I tend to get bogged down with details, so today’s piece was a bit of a style test. I wanted to draw some Transformers in a more streamlined and dynamic manner, without being such a slave to detail and geometry.
In regards to what I’m trying to achieve, I don’t think it worked. As a stand alone thing, the piece is decent enough, but Optimus still looks pretty stiff, and in the end, I still got a little hung up on details. However, on the plus side, the drawing itself didn’t take long at all. (Coloring it still took me forever because I’m slooow.)
Well, what can you do? Back to the drawing board, but first, sleep.
Did you know that I’m that guy? I’m the guy who whenever there’s Transformers related news (new film, new cartoon, new video game, etc), everyone I know comes to me. I’m like… the only Transformers pundit my circle of friends is acquainted with. So how could I not review…
Transformers: Dark of the Moon (In theaters now!)
Man, after watching this movie, I’m all: O_O
As in shellshocked. Very intense.
Basically, it’s Michael Bay, you should know what you’re getting into, so don’t be hating. This one is better than the second one, and not as good as the first. If you’ve seen the other two, you have a good idea where your opinion will fall.
It’s a 4 hour plot crammed into a ~2.5 hour movie, and I felt like we were only watching every other scene–the burden is on the viewer to fill in the blanks in many instances. But you get what you’re there for: crazy intense robot battles, hot cars, one hot girl, and plenty of ‘splosions.
As promised by Bay himself, the toilet humor is pretty much gone (there were maybe three toilet humor jokes, and some innuendo, but nothing even as bad as the masturbation conversation in the first movie). And with that little modification, I did find myself enjoying almost every joke that was cracked.
Like the second movie, this one suffers from too many new robots with too little characterization. Let me rephrase that… there’s no such thing as too many robots, but let’s see some personality, yes? The old school cartoon had a cast of dozens, with distinct personalities established within the first handful of episodes. On the Decepticon side, the hordes of grey Genericons (some of whom were supposed to be “somebody”) were pretty dismissable.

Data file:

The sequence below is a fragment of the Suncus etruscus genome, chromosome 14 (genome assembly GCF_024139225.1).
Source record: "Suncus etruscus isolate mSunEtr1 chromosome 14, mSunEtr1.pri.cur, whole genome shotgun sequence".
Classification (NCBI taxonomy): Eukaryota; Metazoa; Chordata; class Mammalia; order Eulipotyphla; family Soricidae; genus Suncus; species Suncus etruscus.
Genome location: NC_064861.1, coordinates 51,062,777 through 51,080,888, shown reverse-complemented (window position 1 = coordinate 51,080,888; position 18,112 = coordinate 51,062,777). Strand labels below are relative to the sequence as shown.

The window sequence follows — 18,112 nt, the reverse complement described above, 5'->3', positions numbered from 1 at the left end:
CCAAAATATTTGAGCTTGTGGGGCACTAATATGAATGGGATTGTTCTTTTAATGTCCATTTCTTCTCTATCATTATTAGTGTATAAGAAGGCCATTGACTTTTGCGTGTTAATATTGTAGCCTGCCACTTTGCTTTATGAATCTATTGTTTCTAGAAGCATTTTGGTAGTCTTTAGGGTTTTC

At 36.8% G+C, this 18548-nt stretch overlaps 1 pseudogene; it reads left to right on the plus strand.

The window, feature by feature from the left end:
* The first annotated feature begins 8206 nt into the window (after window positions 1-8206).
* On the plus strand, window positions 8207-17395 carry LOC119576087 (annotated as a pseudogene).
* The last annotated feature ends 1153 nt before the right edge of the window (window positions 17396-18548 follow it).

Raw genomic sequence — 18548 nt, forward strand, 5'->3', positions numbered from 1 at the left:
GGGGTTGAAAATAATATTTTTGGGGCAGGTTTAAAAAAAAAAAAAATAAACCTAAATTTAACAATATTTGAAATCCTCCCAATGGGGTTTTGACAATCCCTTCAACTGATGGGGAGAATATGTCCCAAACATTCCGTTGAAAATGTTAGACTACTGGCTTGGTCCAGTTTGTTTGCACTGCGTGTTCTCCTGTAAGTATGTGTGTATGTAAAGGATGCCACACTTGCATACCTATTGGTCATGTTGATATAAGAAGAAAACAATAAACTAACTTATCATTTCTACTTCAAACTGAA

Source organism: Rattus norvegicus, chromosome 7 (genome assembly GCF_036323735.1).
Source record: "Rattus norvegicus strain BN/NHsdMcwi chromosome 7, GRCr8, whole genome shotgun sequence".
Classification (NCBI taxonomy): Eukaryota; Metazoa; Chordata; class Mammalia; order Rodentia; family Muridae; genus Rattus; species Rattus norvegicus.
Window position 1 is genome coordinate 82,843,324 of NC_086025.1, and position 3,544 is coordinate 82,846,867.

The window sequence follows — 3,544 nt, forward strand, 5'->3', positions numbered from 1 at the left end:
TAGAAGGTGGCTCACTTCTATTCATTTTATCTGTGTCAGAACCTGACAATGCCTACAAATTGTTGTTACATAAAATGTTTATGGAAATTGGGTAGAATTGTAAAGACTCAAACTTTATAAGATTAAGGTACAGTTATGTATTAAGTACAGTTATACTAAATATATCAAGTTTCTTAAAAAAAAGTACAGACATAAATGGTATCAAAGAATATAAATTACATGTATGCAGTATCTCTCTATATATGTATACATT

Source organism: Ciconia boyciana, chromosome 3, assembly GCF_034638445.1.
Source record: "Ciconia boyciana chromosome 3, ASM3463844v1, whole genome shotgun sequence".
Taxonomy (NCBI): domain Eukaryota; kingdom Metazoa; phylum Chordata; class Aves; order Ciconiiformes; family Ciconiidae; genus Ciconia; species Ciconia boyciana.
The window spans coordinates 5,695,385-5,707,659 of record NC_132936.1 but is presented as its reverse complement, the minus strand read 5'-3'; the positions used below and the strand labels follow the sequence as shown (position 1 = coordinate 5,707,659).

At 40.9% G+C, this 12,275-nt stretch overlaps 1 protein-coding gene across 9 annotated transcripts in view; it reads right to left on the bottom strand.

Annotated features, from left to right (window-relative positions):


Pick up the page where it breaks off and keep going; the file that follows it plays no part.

Another notable downside carried over from the second movie–Optimus Prime’s moral compass goes beyond the Mortal Kombat mark, when it should really be closer to the Superman mark.
My last two complaints:
1) Why are Transformers so hairy and gooey? You’ll see what I mean.
2) They are referred to as Transformers in dialogue, which is a huge faux pas to me. Transformers is the name of the franchise dude, not the race. They’re Cybertronians. I know, pretty nerdy, right? Hi ladies.
Verdict: Come on, who are you talking to here? It’s me, Transformers fan numbah one. It was Awesome. Good pacing, intense action. I’m not downplaying the movie’s faults, but like I said, we all know what we’re getting into. If you can acknowledge significant flaws without letting it bum you out, and you’re looking for some robo-centric eye candy, then go for it.
For More Giant Robots Getting Blowed Up Good: Real Steel is coming out in October, and oh my god it looks stupid and also, why do I have to wait until October??? ROBOTS NOW PLZ. K thx.
That was more like a 500 second review, but oh well. In unrelated Transformers news, I did this for my co-worker’s son:
THIS IS A SPOILER ZONE FOR TRANSFORMERS ANIMATED… YOU HAVE BEEN WARNED.
I claim to be such a huge Transformers nerd, and yet I don’t believe I’ve mentioned how much I enjoy Transformers Animated–I’m caught up on season three, which has been amazing. Both the series and the toyline are easily amongst the best incarnations of the franchise since Generation One (for anybody keeping score, I do enjoy the two most controversial incarnations of the series–Beast Wars and the live action movie). Transformers Animated has introduced a fresh asthetic, invigorating a franchise that was in danger of stagnating. The new, cartoony look is largely the doing of Derrick Wyatt, who’s quickly becoming one of my favorite character designers. The asthetic has been translated into the toy line masterfully by the team at Hasbro, and provides a great visual counterpoint to the gritty realistic look of the Transformers live action movie(s). It is a good time to be a Transformers geek.